This time of year is the perfect time to go for a long walk in the woods with your dog, see the fall foliage – and check for ticks.  Yep, ticks are out until the temperature drops below freezing.  So after that hike, check your dog thoroughly before you go back into the house, bring a flea and tick comb or tick spoon with you so you can remove that tick promptly.  You should also check in-between your pets paw pads, not just for ticks but sticks, stones, splinters, rocks and any cuts or scraps so you can treat them.

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01 Oct 13

Strutting Breeds in NYC ...

By Nancy E. Hassel,

Two different events in New York City on Saturday, September 28, 2013 brought in pet lovers from all over the tri-state area.  The first was Best Friends Animal Society’s Strutt your Mutt fundraising dog walk – held at Pier 84 on Hudson River Park – hundreds of people and their pets strutted 2 miles to help raise funds for homeless pets. It was a beautiful day – you could not have asked for more goregous weather over looking the Hudson River.

The event is held all over the country all to help Best Friends continue to do the great work they do.

If you missed the event you can still send in a donation here, and put a save the date on your calendar for next year.  A fantastic event and breathtaking NYC location!
For more pictures on Strutt your Mutt, click here!

Just a few blocks away at the Jacob Javits Center, the American Kennel Club (AKC) held their annual ‘Meet the breeds‘ event where dogs and cats (and their owners or breeders) from around the country were their educating the public about their breeds. More than 200 different kinds of dogs and cats were at the show.

During the event there were many vendors to visit and a lot of different shows on the show floor – from agility demos, cart pulling dogs, police K9 units, obedience, a cat fashion show…yes I said cat fashion show, and much more!

One thing that you may not realize is, many of the breeders at the event are also associated with breed specific rescue groups whether it is a dog or cat.  I saw different booths with information on rescue groups for their breed, and listened to couple of passionate dog breeders who are also heavily involved with rescue.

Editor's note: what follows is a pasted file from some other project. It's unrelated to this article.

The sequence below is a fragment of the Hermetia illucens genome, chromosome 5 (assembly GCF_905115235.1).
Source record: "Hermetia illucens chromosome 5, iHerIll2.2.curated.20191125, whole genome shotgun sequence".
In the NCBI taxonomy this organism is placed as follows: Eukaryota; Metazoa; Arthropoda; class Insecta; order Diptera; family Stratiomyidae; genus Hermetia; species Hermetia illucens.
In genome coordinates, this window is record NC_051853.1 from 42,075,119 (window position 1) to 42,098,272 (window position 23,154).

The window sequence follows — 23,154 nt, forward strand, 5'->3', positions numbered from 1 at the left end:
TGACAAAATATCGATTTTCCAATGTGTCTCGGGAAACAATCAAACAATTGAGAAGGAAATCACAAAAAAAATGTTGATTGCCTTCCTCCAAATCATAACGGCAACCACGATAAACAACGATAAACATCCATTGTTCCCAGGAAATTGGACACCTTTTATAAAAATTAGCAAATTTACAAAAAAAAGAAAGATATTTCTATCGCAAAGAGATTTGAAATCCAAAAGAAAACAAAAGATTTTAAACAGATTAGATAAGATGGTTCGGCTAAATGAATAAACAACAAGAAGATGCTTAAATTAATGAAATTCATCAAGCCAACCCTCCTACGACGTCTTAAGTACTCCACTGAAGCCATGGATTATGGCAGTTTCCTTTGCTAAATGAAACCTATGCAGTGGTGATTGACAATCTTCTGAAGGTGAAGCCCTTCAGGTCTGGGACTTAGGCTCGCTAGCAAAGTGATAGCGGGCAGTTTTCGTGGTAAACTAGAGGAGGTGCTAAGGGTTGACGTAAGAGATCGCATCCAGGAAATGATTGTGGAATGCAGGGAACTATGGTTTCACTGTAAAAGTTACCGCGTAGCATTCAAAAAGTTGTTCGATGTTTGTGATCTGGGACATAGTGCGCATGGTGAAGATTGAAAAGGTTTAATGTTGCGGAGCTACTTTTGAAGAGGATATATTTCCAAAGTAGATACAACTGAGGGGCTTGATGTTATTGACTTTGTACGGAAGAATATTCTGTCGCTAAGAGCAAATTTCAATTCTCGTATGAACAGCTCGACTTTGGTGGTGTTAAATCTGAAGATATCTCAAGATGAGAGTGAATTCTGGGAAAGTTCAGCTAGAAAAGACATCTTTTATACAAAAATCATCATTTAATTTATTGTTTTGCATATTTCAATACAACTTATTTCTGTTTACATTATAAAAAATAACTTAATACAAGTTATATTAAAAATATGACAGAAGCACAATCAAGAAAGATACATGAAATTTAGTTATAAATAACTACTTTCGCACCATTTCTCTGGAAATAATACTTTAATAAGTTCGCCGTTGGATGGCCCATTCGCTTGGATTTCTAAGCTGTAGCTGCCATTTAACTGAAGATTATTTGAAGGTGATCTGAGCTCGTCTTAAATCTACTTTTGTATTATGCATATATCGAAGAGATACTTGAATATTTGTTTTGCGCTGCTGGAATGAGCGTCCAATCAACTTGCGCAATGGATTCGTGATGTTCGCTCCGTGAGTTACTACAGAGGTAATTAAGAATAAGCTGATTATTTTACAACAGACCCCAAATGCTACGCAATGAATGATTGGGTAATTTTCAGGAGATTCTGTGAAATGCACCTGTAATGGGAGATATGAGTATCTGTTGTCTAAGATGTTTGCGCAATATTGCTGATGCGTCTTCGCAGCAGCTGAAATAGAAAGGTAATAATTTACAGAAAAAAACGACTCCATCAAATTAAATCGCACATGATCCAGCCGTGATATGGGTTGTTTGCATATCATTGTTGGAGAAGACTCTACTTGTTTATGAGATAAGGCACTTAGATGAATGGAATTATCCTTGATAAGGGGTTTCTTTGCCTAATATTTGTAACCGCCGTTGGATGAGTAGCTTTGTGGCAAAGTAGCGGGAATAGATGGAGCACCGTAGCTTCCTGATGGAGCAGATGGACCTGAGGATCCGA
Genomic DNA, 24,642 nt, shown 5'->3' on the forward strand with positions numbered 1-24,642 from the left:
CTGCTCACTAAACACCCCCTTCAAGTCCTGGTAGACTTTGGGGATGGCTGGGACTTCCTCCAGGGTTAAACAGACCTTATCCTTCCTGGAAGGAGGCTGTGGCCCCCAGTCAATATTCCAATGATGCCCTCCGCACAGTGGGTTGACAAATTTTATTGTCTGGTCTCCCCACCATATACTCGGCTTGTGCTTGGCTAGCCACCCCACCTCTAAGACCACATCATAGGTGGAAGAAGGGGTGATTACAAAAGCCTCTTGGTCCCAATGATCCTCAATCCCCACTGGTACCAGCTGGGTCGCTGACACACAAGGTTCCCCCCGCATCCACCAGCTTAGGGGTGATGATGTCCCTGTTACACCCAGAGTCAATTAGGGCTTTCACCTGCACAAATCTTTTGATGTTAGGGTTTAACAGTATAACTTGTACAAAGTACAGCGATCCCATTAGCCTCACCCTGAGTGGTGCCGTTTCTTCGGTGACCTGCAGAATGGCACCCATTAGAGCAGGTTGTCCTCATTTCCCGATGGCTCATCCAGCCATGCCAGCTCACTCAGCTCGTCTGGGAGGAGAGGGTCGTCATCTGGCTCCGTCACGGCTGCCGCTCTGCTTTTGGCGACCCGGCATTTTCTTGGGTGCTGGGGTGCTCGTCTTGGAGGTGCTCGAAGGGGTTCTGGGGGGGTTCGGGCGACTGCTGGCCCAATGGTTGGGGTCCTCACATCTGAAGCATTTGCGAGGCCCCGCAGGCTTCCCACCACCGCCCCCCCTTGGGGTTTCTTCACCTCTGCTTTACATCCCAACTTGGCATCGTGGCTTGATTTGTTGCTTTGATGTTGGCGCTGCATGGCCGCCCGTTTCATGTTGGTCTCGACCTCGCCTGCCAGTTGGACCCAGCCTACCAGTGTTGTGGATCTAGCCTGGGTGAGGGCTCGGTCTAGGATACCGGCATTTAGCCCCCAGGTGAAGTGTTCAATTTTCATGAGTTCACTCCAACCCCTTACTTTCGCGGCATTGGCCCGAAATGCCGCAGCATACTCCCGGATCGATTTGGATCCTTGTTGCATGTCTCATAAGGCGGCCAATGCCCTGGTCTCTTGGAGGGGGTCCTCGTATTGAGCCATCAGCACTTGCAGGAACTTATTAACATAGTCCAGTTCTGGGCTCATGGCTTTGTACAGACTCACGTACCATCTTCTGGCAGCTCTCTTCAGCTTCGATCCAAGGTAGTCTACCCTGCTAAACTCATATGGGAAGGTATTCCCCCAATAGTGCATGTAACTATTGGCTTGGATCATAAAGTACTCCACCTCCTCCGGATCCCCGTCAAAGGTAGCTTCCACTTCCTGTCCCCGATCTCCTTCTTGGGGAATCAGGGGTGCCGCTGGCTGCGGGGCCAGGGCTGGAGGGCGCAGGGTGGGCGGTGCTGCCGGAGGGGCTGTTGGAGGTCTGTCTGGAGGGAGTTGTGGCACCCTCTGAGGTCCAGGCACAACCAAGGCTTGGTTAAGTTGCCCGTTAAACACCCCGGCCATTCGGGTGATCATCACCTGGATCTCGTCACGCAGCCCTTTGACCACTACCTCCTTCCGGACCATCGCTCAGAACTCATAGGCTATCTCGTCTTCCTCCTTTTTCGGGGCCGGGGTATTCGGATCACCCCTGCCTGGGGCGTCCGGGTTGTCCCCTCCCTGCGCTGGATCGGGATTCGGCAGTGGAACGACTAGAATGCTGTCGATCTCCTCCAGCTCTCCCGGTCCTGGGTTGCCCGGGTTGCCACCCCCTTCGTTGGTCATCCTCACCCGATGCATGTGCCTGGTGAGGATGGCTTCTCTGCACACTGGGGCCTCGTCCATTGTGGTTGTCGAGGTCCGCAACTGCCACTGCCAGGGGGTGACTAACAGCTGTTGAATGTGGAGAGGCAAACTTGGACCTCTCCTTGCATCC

It is a great event to see breeds you might not have ever heard of, like the hound above which is a Hamiltonstovare, or if you just love seeing cats and dogs hamming it up in one place.  One thing I will say is, if next year you plan on going to the event and bringing your human kids with you – please remind them of their manners in petting the animals, to always ask before they pet, and to not be overly pushy, etc.  I witnessed a few incidents of parents have zero control over their kids and some of the pet owners having to instruct them ‘not to hit the cat over the head with a cat toy,’ I kid you not! (This pet pro got hit in the face with a cat toy by one unruly child, ugh!)

I think it is a great place to bring your children to see, learn and enjoy pets – but some guidence ahead of time will make for a  better experience overall!

To see many more pictures from Meet the Breeds, click here!

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26 Apr 13

Hack, cough…meow! ...

by Nancy E. Hassel,

If you are a cat owner you know that awful sound of your poor kitty trying to hack up a hairball.  It not only sounds scary, but can be painful for the cat, and not so pretty for your decor.   National Hairball Awareness day, April 26, 2013, brings attention to this common condition in cats. (yes there is a day for everything now! but this is no hacking, oops laughing matter, ack!)

Cats get hairball from constantly grooming themselves and can form a hairball in their stomach – in which they then can vomit back up.

To help prevent your cat from getting hairballs you can do the following:

  • Brushing your cat regularly with a cat brush or a kitty deshedding FURminator helps get rid of the loose cat hair that they would likely ingest.
  • Feed your cat a healthy diet.  (Not sure what a healthly diet is for your cat, contact Holistic Veterinarian and pet nutrition expert Dr. Michel A. Selmer of Advanced Animal Care Center - he can help!)
  • There are also hairball lubricants on the market which you can try – follow the directions – but a home remedy that always help my cat was a tiny bit of olive oil – she lapped it right up.
  • Consult with your veterinarian if your cat is coughing a lot and nothing comes up – it could be a more serious problem like asthma.
  • And pay attention to your cats habits and behavior in general – if a behavior changes or something new arises in your cat – consult your vet!  Cats are very good at hiding aliments or illnesses – so regulary veterinary care is important!

Wishing you and your kitty less hairballs!